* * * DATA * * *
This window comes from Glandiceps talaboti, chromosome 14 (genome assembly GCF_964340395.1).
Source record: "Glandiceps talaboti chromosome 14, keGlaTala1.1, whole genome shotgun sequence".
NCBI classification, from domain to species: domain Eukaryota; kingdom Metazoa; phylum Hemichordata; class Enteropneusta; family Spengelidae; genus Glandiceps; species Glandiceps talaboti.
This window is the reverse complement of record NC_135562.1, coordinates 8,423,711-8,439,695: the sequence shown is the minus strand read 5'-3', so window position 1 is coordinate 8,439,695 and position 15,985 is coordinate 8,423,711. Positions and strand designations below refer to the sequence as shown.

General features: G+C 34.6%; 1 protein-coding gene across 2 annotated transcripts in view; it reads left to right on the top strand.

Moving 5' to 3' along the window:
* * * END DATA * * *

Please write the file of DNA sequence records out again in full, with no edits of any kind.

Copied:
This window comes from Glandiceps talaboti, chromosome 14 (genome assembly GCF_964340395.1).
Source record: "Glandiceps talaboti chromosome 14, keGlaTala1.1, whole genome shotgun sequence".
NCBI classification, from domain to species: domain Eukaryota; kingdom Metazoa; phylum Hemichordata; class Enteropneusta; family Spengelidae; genus Glandiceps; species Glandiceps talaboti.
This window is the reverse complement of record NC_135562.1, coordinates 8,423,711-8,439,695: the sequence shown is the minus strand read 5'-3', so window position 1 is coordinate 8,439,695 and position 15,985 is coordinate 8,423,711. Positions and strand designations below refer to the sequence as shown.

General features: G+C 34.6%; 1 protein-coding gene across 2 annotated transcripts in view; it reads left to right on the top strand.

Moving 5' to 3' along the window: